4. Coccidiosis – Symptoms may include: eating very little or not at all, rapid weight, lethargy, ruffled feathers, severe diarrhea, and watery mucus feces.
  5. Marek’s diseaseSymptoms may include: depression, paralysis, loss of appetite, weight loss, pale combs, dehydration, and sometimes diarrhea.
  6. Infectious bronchitis – Symptoms may include: runny nose and cough.
  7. Pneumonia – Symptoms may include: coughing, difficulty breathing, panting, and dull eyes.
  8. Avian influenza – Symptoms may include: lack of energy, loss of appetite, tripping, purple discoloration and/or swelling of various body parts, diarrhea, nasal discharge, coughing, sneezing, and reduced egg production
chickens in a coop with a feeder and waterer

How to prevent chicken diseases

Let’s talk about what you can do to keep your flock healthy going forward.

#1. Keep a Clean Coop

The best way to keep your chickens healthy is to keep a clean coop and run. You can set up a routine of spot-cleaning your coop daily along with full coop cleanouts at the start of each new season.

Daily Coop Care:

  1. Give fresh water and rinse out the water bowl.
  2. Scrape manure boards.

Weekly Coop Care:

  1. Replace wet and soiled bedding.
  2. Clean out nesting boxes if soiled or wet.

Seasonal Coop Care:

  1. Empty the entire coop
  2. Sweep the floor, walls, and ceiling.
  3. If you are able, hose it out and let it dry.
  4. Wash all feeders and waterers.
  5. Wash the nesting boxes.
  6. Apply fresh bedding

More Coop Care Resources:

#2. Vaccinate

Vaccinations can also help protect your birds against certain diseases. Most chicks are given vaccinations when they are born, to ensure yours receive them contact the company or store and ask.

a close up of a chicken in a chicken run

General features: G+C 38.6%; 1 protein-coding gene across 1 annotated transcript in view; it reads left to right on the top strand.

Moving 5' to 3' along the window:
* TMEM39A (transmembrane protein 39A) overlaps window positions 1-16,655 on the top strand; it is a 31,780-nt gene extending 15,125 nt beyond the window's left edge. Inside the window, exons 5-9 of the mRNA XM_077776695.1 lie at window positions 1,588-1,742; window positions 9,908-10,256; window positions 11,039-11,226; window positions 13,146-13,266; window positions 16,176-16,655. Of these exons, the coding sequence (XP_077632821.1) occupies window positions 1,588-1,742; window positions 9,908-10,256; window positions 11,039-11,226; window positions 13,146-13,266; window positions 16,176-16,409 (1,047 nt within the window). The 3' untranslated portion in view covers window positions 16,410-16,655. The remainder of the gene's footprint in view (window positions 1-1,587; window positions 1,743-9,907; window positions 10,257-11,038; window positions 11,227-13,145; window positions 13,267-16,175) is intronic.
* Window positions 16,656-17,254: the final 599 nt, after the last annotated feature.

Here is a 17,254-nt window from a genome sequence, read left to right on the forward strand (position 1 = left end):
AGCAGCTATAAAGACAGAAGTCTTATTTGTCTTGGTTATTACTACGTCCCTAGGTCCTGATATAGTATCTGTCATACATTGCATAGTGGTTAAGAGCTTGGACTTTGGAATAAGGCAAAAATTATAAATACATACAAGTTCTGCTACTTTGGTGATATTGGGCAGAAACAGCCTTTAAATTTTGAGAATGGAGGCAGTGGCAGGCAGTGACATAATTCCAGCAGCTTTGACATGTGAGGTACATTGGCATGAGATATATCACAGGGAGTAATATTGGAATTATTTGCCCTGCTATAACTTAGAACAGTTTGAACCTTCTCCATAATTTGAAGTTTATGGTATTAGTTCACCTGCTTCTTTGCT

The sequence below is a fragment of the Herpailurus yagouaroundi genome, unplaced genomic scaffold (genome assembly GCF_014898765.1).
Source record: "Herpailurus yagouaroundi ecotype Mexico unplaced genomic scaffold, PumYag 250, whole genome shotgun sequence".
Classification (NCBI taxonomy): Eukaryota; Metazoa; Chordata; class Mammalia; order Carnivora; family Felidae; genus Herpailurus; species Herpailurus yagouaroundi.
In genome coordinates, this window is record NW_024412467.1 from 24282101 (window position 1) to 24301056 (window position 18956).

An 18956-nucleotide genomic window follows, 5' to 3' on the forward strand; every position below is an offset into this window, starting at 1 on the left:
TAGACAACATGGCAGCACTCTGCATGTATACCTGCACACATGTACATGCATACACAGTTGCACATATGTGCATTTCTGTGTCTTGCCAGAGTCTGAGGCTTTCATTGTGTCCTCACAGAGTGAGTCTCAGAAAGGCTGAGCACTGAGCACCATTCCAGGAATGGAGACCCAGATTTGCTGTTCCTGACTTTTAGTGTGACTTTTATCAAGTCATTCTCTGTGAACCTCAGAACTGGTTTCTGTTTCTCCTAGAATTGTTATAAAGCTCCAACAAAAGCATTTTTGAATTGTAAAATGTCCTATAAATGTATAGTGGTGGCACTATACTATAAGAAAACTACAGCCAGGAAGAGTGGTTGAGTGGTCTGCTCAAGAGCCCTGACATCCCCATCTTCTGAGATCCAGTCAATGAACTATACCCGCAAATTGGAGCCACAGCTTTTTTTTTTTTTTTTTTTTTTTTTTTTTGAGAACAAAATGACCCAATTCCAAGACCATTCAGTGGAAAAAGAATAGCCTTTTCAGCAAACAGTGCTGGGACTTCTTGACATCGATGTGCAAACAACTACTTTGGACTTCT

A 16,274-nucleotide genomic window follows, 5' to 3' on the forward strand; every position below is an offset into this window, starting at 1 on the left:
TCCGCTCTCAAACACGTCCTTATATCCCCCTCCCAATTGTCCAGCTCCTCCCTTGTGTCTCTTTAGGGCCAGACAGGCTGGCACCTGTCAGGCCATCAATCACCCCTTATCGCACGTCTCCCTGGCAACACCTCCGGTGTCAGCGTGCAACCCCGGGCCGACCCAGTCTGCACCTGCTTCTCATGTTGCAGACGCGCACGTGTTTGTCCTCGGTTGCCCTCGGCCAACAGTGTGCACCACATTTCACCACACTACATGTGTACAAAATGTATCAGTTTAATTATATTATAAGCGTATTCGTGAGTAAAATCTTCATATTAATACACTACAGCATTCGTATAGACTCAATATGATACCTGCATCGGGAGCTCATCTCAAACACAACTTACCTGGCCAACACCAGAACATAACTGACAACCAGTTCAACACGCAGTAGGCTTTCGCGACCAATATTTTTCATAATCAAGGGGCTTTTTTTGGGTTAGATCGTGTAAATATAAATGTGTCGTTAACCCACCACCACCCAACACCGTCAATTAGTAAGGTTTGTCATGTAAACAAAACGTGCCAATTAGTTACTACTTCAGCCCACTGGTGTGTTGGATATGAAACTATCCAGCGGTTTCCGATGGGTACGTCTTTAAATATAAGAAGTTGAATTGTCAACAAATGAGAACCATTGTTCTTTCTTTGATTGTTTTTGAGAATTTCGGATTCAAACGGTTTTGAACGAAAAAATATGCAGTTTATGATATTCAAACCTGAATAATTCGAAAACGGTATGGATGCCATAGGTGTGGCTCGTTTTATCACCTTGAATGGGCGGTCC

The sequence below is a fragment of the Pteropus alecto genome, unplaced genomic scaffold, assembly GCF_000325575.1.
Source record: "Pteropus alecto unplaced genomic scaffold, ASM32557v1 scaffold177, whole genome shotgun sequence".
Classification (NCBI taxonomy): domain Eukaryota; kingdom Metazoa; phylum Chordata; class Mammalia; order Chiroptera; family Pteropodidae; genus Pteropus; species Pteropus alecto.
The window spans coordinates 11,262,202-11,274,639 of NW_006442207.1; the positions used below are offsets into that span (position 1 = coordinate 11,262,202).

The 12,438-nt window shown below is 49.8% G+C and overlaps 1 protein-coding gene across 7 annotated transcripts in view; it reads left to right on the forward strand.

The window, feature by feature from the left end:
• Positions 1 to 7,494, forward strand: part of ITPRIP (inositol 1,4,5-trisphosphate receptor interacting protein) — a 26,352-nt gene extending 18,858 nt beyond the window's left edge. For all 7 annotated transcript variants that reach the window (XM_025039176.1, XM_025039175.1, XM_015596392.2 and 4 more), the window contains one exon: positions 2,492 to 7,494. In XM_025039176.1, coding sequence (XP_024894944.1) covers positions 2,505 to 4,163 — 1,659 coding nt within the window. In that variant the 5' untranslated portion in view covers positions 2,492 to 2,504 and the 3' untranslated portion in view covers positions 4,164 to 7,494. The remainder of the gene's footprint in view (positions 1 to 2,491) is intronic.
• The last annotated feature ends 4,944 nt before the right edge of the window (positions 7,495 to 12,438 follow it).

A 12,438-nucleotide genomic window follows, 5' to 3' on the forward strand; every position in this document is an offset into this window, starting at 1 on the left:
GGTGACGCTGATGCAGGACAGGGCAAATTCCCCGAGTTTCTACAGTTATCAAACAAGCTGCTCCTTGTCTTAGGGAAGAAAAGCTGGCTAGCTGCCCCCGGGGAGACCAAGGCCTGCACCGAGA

#3. Vet Relationship

Veterinary care is the best way to treat illnesses in chickens. As soon as you add chickens to your homestead, contact your vet to see if they care for poultry. If they do not, ask if you are able to call for advice if needed. Sometimes they will help you over the phone with a sick or injured hen or rooster.

Treatment for illnesses in chickens will vary depending on the specific issue. Make sure to follow all instructions from your vet and provide plenty of rest, fresh food, and water to help get your chicken feeling better as soon as possible.

Having a sick chicken can be worrying, but with the right knowledge and care, you can help your feathered friend feel better.

Make sure to watch for any signs of illness or injury in your chickens, such as weight loss, lethargy, or pale combs and wattles. If you spot any of these signs, take your chicken to the vet for a diagnosis and treatment.

In some cases, home remedies can also help treat illnesses, so make sure to provide plenty of fresh food and water, as well as rest and access to fresh air. With the right care, you’ll have your chicken back to full health so they can return to the flock.

More Chicken Care Resources: